| necessary switches are there (as in the case of the grand total
    | summary line), nor the justification is working ok (as in the case of
    | PDIR with field length prefixes)...

    PDIR does the job for files:
    pdir /(-40fpn zc) /s
    However, it displays the string "<DIR>" unjusttified, 2 characters left of
    where you want it. I had already suggested (for a future version) the
    ability of that string to be justified.
    Another gotcha: To match CMD.EXE, even in PDIR, which has no matching CMD
    command, Rex always displays the widest possible field.

    I see two alternatives:
    1/ Postprocess ach line, using @REPLACE to move the DIR-indicator, and cut
    the size field to your desired width.
    2/ Use a function to create the size/DIR field within PDIR, along the lines
    below:
    - use @IF to determine entry type
    - if DIR, return a fixed string of the right width
    - if file, use @FILESIZE, combined with @FORMATN, to build the exact format
    desired.

    To generate the single summary line, I would use the DIR/U2, and extract the
    one line of interest with @EXECSTR[2,dir/u2/s] (untested!) or with TAIL, and
    append.
     
  6. Charles Dye

    Charles Dye Super Moderator
    Staff Member

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    I think you're looking for something like this:

    Code:
    function xsize=`%@format[13,%@if[isdir %1,[DIR],%@filesize[%1,bc]]]`
    
    alias xdir=pdir /(-30fn @xsize
    [*]) /m
    
     
  7. nickles

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    r@Charles, Steve

    Thanks for the help of both of you!

    I finally came up with this version:

    Code:
    function xsize = `%@format[13,%@filesize[%1,bc]]`
    alias lrs = `pdir %DIRCMD% /d /s /(-85fpn @xsize
    [*]) & color bright blue on black & echo This directory: %@format[83,%@filesize[%_cwd,bc]] & dir /k /s /u2 | fgrep allo & color white on black`
    
    Interestingly, the formatting in PDIR does not work correctly when using "sp" instead of "fpn" like in:

    Code:
    pdir /d /s /(-85sp zp)
    
    which describes my initial attempt to handle the problem.
    So, the "fpn" and the "function" approach helped a lot!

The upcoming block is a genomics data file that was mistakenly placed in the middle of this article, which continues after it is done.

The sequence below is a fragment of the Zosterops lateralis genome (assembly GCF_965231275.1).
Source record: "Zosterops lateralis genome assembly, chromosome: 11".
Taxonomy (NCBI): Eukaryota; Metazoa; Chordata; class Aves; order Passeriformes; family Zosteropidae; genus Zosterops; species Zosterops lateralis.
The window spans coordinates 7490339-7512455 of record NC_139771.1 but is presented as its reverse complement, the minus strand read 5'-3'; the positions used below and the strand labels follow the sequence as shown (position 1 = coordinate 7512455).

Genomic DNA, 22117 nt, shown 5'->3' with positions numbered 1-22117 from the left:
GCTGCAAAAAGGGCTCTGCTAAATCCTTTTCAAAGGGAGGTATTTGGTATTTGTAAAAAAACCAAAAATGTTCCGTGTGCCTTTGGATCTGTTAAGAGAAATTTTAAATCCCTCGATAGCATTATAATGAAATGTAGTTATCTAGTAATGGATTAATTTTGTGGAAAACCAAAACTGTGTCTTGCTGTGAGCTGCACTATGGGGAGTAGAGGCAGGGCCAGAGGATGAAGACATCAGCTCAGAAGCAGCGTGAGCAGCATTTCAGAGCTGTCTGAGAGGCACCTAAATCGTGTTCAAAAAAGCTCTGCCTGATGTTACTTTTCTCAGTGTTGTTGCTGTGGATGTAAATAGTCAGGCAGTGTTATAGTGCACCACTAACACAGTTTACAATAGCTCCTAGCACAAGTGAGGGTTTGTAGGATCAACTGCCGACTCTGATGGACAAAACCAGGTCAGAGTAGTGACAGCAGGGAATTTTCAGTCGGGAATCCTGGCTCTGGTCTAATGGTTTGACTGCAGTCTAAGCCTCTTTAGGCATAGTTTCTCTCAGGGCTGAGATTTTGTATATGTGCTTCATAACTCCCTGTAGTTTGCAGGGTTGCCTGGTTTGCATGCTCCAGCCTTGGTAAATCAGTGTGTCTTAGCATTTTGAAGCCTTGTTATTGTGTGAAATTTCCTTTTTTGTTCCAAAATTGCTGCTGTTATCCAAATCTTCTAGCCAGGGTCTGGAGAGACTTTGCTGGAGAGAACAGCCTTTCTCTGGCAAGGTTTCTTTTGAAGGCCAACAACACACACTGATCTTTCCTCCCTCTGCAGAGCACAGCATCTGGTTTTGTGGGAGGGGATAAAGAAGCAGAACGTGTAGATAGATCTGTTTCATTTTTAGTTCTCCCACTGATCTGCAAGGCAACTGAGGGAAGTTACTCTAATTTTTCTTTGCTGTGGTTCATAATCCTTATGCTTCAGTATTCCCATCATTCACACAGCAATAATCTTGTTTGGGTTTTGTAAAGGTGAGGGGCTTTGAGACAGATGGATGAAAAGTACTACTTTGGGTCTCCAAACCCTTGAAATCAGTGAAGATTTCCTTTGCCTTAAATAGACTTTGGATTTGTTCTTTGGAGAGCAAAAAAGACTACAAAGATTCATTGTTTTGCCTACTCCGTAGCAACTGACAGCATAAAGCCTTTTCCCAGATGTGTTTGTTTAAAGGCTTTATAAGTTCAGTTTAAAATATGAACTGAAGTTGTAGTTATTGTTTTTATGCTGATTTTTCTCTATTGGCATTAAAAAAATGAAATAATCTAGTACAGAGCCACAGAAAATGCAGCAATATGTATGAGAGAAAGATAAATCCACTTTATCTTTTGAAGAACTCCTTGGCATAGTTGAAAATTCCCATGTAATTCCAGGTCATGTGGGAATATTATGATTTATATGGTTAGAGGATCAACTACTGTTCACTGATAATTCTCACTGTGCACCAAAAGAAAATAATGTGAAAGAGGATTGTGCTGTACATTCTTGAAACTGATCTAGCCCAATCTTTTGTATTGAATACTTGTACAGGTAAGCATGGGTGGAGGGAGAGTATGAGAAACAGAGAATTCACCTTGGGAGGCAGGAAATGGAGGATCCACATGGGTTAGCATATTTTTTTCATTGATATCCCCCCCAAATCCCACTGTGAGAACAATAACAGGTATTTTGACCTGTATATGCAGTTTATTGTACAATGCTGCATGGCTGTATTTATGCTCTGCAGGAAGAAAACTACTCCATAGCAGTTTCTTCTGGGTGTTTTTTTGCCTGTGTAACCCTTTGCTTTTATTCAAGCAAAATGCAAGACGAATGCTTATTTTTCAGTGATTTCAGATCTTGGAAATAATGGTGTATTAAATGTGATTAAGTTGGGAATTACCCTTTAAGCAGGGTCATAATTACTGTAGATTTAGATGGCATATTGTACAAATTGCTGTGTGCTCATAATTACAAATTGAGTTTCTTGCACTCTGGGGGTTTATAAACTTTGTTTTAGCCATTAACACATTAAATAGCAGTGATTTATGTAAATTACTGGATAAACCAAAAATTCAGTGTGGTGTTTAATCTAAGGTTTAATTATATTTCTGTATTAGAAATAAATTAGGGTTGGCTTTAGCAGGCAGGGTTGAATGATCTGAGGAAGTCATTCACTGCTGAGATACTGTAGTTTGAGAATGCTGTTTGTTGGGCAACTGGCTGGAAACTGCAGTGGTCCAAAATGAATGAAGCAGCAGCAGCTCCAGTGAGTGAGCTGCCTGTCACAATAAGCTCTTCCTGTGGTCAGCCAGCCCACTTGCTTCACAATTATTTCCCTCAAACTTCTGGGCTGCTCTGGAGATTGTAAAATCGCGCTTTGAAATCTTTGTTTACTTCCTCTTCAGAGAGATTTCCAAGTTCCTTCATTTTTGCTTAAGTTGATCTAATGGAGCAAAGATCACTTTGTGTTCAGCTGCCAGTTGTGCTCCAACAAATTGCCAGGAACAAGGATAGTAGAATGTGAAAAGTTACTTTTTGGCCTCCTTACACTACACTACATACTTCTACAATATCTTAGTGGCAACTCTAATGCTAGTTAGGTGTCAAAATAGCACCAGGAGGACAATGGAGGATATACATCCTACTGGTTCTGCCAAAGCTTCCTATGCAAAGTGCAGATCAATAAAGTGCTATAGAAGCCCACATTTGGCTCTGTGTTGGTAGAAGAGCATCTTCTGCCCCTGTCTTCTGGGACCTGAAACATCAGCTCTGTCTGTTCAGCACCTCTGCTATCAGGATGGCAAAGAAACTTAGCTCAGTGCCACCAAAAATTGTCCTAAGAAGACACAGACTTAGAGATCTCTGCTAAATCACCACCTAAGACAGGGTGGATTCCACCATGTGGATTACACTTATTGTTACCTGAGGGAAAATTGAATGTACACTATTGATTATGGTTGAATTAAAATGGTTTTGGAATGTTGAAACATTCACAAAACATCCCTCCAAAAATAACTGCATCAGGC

8. samintz

    samintz Scott Mintz

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    I think you need to use -30fpn in the XDIR
    alias though. Otherwise, none of the paths show up.
    You might consider putting the sizes
    first and the names in the second column. Otherwise on paths longer
    than 30 chars the formatting gets messed up.
    Also, by including the /m switch, you
    get totals for each directory instead of one big total at the end.

    So here is my variant:

    Code:
    function xsize=`%@format[13,%@if[isdir %1,[DIR],%@filesize[%1,bc]]]`
    alias xdir=`pdir /(@xsize[*] fpn) %$
    & dir /u2 /k %$`
    
    -Scott

    Charles Dye <> wrote on
    07/21/2011 09:59:48 AM:




    [DIR]


    60.522

    1.199

    1.222

    1.203

    [DIR]


    4.898



     
  9. Steve Fabian

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    nickles:
    Beware! If DIRCMD in your alias specifies files or directories to be
    cataloged, instead of just additional options, your alias - while it may
    work perfectly in your current build - does not conform to TCC grammar, and
    might fail in the future. Proper grammar requires entities to be cataloged
    after all options are enumerated. OTOH, if it is a COMMAND.COM / CMD.EXE
    leftover, containing only options, it is perfectly fine.
    --
    Steve
     
  10. nickles

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    @Scott

    Thanks, I indeed missed the "%$".

    nickles